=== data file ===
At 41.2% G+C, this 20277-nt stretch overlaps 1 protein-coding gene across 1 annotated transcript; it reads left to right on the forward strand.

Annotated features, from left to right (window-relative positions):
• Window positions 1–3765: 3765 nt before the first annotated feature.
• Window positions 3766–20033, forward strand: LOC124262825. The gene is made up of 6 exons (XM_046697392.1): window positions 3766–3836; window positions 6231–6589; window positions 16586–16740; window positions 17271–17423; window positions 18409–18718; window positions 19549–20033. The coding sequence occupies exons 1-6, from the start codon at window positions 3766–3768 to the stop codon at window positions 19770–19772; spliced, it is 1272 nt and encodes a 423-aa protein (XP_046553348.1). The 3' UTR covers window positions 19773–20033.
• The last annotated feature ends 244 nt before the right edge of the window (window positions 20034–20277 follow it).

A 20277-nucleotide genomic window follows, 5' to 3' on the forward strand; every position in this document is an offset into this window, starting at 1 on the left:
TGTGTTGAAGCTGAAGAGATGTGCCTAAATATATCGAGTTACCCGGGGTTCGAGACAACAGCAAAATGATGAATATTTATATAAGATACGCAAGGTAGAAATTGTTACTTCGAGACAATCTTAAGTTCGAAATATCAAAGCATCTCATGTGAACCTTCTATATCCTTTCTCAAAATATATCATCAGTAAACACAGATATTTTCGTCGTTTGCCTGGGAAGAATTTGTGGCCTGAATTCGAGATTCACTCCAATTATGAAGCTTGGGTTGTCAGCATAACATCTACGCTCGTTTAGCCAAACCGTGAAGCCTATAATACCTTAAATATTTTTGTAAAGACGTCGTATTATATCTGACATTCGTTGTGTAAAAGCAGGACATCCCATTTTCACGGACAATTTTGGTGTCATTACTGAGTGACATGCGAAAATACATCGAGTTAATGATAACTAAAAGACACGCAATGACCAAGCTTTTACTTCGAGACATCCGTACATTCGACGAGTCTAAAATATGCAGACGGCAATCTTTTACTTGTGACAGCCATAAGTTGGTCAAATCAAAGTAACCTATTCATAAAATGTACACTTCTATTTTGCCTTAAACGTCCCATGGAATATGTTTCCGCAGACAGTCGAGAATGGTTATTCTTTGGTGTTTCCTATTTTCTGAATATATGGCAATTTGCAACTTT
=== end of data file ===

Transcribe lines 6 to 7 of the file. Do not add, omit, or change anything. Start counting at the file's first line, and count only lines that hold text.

A 20277-nucleotide genomic window follows, 5' to 3' on the forward strand; every position in this document is an offset into this window, starting at 1 on the left:
TGTGTTGAAGCTGAAGAGATGTGCCTAAATATATCGAGTTACCCGGGGTTCGAGACAACAGCAAAATGATGAATATTTATATAAGATACGCAAGGTAGAAATTGTTACTTCGAGACAATCTTAAGTTCGAAATATCAAAGCATCTCATGTGAACCTTCTATATCCTTTCTCAAAATATATCATCAGTAAACACAGATATTTTCGTCGTTTGCCTGGGAAGAATTTGTGGCCTGAATTCGAGATTCACTCCAATTATGAAGCTTGGGTTGTCAGCATAACATCTACGCTCGTTTAGCCAAACCGTGAAGCCTATAATACCTTAAATATTTTTGTAAAGACGTCGTATTATATCTGACATTCGTTGTGTAAAAGCAGGACATCCCATTTTCACGGACAATTTTGGTGTCATTACTGAGTGACATGCGAAAATACATCGAGTTAATGATAACTAAAAGACACGCAATGACCAAGCTTTTACTTCGAGACATCCGTACATTCGACGAGTCTAAAATATGCAGACGGCAATCTTTTACTTGTGACAGCCATAAGTTGGTCAAATCAAAGTAACCTATTCATAAAATGTACACTTCTATTTTGCCTTAAACGTCCCATGGAATATGTTTCCGCAGACAGTCGAGAATGGTTATTCTTTGGTGTTTCCTATTTTCTGAATATATGGCAATTTGCAACTTT